In 1974, Yeghia immigrated to the United States, settled in Santa Monica, California and quickly immersed himself in the burgeoning Armenian community. Earlier in the year, Suzy Barseghian had formed the Sardarabad Dance Group under the Armenian Youth Association of California. Upon his arrival to America, Yeghia joined this group. Having known each other and danced together in Lebanon, Yeghia and Suzy became the artistic directors together. Later in 1976, the dance group joined Hamazkayin Los Angeles Chapter and was renamed Hamazkayin Ani Dance Group. Led by his fervor for the dance, Yeghia devoted his energy to the new group, indefatigably working to not only ensure its success, but also leading it to heightened levels of creativity and success.

In 1977, Yeghia married Jane Barseghian and moved to Redondo Beach, California. Later, they had two children, Taleen and Talar. Yeghia's wife, Jane not only encouraged her husband in his endeavors, but also performed in the company for twenty-five years. Jane also designed and created the group's costumes and continues to do this to this day.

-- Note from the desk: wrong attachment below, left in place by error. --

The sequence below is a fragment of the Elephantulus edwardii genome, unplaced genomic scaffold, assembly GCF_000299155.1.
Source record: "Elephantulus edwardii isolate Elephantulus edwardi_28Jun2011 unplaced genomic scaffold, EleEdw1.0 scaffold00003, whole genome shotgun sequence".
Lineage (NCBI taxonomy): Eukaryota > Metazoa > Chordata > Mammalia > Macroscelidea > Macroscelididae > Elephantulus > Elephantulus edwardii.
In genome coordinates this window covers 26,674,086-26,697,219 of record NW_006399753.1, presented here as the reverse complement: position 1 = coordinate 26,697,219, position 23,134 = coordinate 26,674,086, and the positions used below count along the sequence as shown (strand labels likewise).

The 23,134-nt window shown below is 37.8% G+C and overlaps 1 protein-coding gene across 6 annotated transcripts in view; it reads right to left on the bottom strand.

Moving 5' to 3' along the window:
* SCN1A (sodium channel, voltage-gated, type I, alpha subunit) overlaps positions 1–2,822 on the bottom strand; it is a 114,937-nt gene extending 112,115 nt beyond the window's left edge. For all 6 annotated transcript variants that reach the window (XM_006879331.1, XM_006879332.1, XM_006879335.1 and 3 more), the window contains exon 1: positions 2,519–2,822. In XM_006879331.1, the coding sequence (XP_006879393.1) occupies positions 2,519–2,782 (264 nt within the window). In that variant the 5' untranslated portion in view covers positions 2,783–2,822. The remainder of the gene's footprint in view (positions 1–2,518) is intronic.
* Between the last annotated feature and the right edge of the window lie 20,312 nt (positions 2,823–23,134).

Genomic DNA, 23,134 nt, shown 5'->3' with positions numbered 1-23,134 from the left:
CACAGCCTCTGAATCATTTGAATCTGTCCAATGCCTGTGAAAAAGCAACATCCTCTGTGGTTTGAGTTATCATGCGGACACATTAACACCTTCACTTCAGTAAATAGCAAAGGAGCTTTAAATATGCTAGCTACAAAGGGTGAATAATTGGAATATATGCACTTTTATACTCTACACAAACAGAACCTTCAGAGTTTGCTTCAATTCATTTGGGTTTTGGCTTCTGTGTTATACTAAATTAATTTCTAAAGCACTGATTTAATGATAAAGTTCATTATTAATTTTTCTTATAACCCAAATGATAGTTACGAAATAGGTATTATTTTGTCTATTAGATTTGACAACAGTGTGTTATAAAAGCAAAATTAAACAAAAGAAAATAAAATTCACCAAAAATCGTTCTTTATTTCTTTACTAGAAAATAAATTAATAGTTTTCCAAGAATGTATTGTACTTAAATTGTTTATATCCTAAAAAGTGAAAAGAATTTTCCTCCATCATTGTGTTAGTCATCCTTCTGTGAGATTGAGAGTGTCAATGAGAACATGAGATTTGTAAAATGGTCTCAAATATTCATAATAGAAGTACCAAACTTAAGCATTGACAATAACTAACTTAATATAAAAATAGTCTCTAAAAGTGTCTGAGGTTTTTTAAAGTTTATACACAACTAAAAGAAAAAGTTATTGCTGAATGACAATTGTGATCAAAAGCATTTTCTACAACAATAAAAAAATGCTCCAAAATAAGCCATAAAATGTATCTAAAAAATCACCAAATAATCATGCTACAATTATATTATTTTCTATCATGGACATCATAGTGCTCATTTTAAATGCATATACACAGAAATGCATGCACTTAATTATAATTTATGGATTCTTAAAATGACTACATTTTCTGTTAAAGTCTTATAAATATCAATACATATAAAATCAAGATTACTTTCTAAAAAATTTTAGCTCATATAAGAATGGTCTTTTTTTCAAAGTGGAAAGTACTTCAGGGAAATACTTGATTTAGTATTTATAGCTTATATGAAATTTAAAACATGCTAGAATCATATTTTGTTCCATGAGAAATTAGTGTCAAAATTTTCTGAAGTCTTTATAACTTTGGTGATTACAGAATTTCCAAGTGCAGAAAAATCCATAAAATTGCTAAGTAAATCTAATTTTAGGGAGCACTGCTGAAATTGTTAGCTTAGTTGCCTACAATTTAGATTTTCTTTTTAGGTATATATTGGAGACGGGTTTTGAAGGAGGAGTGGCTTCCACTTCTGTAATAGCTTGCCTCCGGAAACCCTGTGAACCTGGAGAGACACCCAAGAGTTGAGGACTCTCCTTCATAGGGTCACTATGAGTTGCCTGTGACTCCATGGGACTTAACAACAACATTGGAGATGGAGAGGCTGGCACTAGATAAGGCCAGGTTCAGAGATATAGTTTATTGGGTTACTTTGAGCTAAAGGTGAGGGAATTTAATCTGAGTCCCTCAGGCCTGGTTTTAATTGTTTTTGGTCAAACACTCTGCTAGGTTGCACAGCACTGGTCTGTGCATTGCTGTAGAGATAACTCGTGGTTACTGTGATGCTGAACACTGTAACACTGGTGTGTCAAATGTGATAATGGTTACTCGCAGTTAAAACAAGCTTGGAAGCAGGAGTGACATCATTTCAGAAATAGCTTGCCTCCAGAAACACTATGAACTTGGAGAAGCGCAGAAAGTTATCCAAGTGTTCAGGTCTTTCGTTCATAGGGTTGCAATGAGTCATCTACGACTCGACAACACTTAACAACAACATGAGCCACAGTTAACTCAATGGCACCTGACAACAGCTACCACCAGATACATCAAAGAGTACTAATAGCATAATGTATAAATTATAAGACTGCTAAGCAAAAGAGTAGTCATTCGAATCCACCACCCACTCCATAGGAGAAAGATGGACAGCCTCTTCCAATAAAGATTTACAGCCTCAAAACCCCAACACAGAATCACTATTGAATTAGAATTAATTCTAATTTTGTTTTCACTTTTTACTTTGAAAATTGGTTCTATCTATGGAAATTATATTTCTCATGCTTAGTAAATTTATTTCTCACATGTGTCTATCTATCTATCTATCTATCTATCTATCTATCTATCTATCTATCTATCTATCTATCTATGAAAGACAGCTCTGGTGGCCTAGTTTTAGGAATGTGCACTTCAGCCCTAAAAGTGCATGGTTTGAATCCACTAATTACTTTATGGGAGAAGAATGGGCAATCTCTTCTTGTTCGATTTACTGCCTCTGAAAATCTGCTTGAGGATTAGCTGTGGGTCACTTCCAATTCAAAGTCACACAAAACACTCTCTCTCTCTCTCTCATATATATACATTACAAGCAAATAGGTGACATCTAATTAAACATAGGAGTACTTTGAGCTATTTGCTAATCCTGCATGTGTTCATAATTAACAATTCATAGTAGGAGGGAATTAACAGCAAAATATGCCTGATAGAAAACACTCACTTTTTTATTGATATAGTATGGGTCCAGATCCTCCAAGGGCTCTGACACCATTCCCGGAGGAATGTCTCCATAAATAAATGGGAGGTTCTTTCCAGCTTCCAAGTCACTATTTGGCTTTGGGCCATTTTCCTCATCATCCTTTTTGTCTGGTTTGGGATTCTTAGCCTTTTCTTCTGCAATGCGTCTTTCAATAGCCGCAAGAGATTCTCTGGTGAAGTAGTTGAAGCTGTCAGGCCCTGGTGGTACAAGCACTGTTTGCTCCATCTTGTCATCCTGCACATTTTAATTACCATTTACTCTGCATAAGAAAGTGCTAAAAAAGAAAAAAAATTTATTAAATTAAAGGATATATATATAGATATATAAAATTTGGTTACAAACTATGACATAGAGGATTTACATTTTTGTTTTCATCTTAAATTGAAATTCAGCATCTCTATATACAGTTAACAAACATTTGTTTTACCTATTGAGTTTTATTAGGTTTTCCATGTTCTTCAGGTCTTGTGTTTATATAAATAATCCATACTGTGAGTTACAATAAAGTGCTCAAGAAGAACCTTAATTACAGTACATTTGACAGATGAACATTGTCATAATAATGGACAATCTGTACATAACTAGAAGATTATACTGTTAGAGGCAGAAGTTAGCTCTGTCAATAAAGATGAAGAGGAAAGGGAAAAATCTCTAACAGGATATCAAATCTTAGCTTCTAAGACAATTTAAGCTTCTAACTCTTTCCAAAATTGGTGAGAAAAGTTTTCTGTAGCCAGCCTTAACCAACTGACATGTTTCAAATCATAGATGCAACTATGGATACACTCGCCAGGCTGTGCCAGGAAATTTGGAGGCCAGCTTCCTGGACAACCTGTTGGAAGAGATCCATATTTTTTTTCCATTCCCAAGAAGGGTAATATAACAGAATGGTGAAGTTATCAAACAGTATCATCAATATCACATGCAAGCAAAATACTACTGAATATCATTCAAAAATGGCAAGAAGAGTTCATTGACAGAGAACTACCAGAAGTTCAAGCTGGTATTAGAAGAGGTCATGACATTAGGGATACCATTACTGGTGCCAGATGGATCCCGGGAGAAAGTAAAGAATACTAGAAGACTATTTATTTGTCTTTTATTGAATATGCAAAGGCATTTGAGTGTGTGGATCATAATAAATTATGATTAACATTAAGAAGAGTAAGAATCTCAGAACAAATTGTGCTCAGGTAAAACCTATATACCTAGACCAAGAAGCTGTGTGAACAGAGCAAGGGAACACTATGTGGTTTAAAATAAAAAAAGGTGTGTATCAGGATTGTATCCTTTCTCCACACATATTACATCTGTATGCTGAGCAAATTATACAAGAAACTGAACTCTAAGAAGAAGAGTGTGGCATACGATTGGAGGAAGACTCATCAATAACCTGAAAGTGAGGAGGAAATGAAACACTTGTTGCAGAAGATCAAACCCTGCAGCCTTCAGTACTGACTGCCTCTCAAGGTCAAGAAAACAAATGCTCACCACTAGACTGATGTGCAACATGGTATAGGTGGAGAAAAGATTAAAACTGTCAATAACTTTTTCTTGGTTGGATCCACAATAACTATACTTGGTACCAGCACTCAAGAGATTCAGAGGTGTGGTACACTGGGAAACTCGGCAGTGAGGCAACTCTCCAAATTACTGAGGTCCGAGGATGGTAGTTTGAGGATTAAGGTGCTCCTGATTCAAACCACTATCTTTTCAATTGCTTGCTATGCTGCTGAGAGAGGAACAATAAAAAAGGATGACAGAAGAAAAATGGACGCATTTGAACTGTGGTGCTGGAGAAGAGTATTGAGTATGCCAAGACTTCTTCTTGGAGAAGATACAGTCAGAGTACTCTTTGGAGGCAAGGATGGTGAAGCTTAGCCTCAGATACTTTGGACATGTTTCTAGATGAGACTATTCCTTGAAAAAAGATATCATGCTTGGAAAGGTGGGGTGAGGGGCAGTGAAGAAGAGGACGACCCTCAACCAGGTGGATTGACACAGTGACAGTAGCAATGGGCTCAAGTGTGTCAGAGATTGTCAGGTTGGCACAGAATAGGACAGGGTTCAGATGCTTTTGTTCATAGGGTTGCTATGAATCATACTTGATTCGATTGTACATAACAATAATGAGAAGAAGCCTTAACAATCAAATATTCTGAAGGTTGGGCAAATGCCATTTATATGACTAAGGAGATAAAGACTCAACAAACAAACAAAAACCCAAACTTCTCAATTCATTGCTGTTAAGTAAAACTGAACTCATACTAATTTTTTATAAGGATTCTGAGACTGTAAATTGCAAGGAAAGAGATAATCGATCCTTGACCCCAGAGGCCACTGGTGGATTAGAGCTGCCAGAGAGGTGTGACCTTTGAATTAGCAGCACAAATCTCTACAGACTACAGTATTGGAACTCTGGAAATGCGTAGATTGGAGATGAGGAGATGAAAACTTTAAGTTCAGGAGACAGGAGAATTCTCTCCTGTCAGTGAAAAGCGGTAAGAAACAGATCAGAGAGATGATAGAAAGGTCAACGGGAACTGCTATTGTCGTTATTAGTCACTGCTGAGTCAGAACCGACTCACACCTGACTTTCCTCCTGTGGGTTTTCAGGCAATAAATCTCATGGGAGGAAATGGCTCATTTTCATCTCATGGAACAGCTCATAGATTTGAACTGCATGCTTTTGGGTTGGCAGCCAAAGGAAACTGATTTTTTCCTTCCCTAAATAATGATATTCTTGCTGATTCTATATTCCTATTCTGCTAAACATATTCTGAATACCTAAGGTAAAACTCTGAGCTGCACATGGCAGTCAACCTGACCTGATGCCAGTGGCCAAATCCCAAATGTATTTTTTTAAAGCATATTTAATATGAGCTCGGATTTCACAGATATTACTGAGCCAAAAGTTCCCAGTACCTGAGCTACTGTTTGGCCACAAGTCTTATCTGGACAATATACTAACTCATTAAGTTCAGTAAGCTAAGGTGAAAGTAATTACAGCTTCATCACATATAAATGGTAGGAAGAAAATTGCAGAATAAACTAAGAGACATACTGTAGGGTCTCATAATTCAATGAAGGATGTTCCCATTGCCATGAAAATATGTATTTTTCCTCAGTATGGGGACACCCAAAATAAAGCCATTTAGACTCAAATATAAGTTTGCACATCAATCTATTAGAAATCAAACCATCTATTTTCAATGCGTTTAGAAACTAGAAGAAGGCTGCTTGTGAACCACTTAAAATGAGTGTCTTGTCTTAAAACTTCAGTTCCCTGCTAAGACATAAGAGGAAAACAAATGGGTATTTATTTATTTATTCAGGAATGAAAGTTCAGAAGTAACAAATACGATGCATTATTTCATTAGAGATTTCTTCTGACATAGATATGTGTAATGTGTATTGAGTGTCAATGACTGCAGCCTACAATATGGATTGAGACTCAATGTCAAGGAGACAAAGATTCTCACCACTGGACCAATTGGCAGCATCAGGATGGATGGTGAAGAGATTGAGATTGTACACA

In 1988, the State Dance Ensemble of Armenia toured Los Angeles. They gave many performances and Yeghia was able to not only attend every one of them, but also to meet and befriend legendary director Vanoush Khanamirian. By this time, the Ani Dance Group was staging most of his works. Yeghia and Khanamirian continue their friendship to this day. In 1994, Yeghia formed yet another meaningful friendship, this time with Norayr Merhabyan, current Ballet Master and Choreographer of the Barekamutyun State Dance Troupe of Armenia. With the endorsement of these two prominent figures, Yeghia and the Ani Dance Company have enjoyed unparallel success.